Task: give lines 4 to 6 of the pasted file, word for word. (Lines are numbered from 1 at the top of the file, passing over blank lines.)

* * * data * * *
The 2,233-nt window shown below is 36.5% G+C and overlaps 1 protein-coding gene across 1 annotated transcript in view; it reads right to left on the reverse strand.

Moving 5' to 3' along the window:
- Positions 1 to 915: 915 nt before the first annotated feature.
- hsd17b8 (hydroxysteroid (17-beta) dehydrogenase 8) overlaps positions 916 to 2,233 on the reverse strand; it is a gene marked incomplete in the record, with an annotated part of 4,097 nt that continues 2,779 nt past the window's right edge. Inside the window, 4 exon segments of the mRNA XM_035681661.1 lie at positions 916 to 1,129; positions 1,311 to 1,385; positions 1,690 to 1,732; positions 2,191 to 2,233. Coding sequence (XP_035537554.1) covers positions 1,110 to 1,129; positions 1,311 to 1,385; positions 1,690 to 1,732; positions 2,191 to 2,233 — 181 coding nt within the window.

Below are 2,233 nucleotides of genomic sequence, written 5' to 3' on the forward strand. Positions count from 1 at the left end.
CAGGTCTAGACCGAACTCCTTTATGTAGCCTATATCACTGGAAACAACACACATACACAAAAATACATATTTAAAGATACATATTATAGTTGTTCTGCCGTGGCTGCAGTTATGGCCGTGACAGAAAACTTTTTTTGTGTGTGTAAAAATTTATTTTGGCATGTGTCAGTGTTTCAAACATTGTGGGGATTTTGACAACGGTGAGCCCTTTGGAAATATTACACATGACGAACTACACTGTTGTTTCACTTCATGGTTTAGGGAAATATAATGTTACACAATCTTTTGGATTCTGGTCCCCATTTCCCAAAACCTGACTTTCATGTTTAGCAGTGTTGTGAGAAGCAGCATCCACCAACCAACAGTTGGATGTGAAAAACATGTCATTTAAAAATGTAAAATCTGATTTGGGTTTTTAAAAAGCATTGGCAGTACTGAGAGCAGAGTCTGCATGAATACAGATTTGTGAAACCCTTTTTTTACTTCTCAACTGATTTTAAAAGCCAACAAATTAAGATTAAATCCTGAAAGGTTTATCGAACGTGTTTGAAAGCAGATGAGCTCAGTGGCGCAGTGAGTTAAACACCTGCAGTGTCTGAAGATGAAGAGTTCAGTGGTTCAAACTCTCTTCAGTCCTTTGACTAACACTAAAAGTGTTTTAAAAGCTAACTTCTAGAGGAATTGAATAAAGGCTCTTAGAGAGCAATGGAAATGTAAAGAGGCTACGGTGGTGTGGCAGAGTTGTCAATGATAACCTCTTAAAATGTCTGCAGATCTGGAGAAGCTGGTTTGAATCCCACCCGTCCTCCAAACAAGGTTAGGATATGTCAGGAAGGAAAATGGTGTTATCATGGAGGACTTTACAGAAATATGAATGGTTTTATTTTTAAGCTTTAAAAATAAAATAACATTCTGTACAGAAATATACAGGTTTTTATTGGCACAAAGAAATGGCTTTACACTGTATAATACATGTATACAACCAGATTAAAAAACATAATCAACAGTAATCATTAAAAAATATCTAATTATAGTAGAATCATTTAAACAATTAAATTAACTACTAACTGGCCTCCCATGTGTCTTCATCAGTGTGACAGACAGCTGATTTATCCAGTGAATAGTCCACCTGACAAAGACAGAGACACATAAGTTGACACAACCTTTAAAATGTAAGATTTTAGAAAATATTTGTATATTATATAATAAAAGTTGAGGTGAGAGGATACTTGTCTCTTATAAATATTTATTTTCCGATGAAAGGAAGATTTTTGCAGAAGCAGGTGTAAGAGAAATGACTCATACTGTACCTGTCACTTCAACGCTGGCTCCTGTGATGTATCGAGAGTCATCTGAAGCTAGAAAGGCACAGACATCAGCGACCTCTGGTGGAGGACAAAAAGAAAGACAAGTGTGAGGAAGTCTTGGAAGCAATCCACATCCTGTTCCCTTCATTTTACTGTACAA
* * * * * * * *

- hsd17b8 (hydroxysteroid (17-beta) dehydrogenase 8) overlaps positions 916 to 2,233 on the reverse strand; it is a gene marked incomplete in the record, with an annotated part of 4,097 nt that continues 2,779 nt past the window's right edge. Inside the window, 4 exon segments of the mRNA XM_035681661.1 lie at positions 916 to 1,129; positions 1,311 to 1,385; positions 1,690 to 1,732; positions 2,191 to 2,233. Coding sequence (XP_035537554.1) covers positions 1,110 to 1,129; positions 1,311 to 1,385; positions 1,690 to 1,732; positions 2,191 to 2,233 — 181 coding nt within the window.

Below are 2,233 nucleotides of genomic sequence, written 5' to 3' on the forward strand. Positions count from 1 at the left end.
CAGGTCTAGACCGAACTCCTTTATGTAGCCTATATCACTGGAAACAACACACATACACAAAAATACATATTTAAAGATACATATTATAGTTGTTCTGCCGTGGCTGCAGTTATGGCCGTGACAGAAAACTTTTTTTGTGTGTGTAAAAATTTATTTTGGCATGTGTCAGTGTTTCAAACATTGTGGGGATTTTGACAACGGTGAGCCCTTTGGAAATATTACACATGACGAACTACACTGTTGTTTCACTTCATGGTTTAGGGAAATATAATGTTACACAATCTTTTGGATTCTGGTCCCCATTTCCCAAAACCTGACTTTCATGTTTAGCAGTGTTGTGAGAAGCAGCATCCACCAACCAACAGTTGGATGTGAAAAACATGTCATTTAAAAATGTAAAATCTGATTTGGGTTTTTAAAAAGCATTGGCAGTACTGAGAGCAGAGTCTGCATGAATACAGATTTGTGAAACCCTTTTTTTACTTCTCAACTGATTTTAAAAGCCAACAAATTAAGATTAAATCCTGAAAGGTTTATCGAACGTGTTTGAAAGCAGATGAGCTCAGTGGCGCAGTGAGTTAAACACCTGCAGTGTCTGAAGATGAAGAGTTCAGTGGTTCAAACTCTCTTCAGTCCTTTGACTAACACTAAAAGTGTTTTAAAAGCTAACTTCTAGAGGAATTGAATAAAGGCTCTTAGAGAGCAATGGAAATGTAAAGAGGCTACGGTGGTGTGGCAGAGTTGTCAATGATAACCTCTTAAAATGTCTGCAGATCTGGAGAAGCTGGTTTGAATCCCACCCGTCCTCCAAACAAGGTTAGGATATGTCAGGAAGGAAAATGGTGTTATCATGGAGGACTTTACAGAAATATGAATGGTTTTATTTTTAAGCTTTAAAAATAAAATAACATTCTGTACAGAAATATACAGGTTTTTATTGGCACAAAGAAATGGCTTTACACTGTATAATACATGTATACAACCAGATTAAAAAACATAATCAACAGTAATCATTAAAAAATATCTAATTATAGTAGAATCATTTAAACAATTAAATTAACTACTAACTGGCCTCCCATGTGTCTTCATCAGTGTGACAGACAGCTGATTTATCCAGTGAATAGTCCACCTGACAAAGACAGAGACACATAAGTTGACACAACCTTTAAAATGTAAGATTTTAGAAAATATTTGTATATTATATAATAAAAGTTGAGGTGAGAGGATACTTGTCTCTTATAAATATTTATTTTCCGATGAAAGGAAGATTTTTGCAGAAGCAGGTGTAAGAGAAATGACTCATACTGTACCTGTCACTTCAACGCTGGCTCCTGTGATGTATCGAGAGTCATCTGAAGCTAGAAAGGCACAGACATCAGCGACCTCTGGTGGAGGACAAAAAGAAAGACAAGTGTGAGGAAGTCTTGGAAGCAATCCACATCCTGTTCCCTTCATTTTACTGTACAA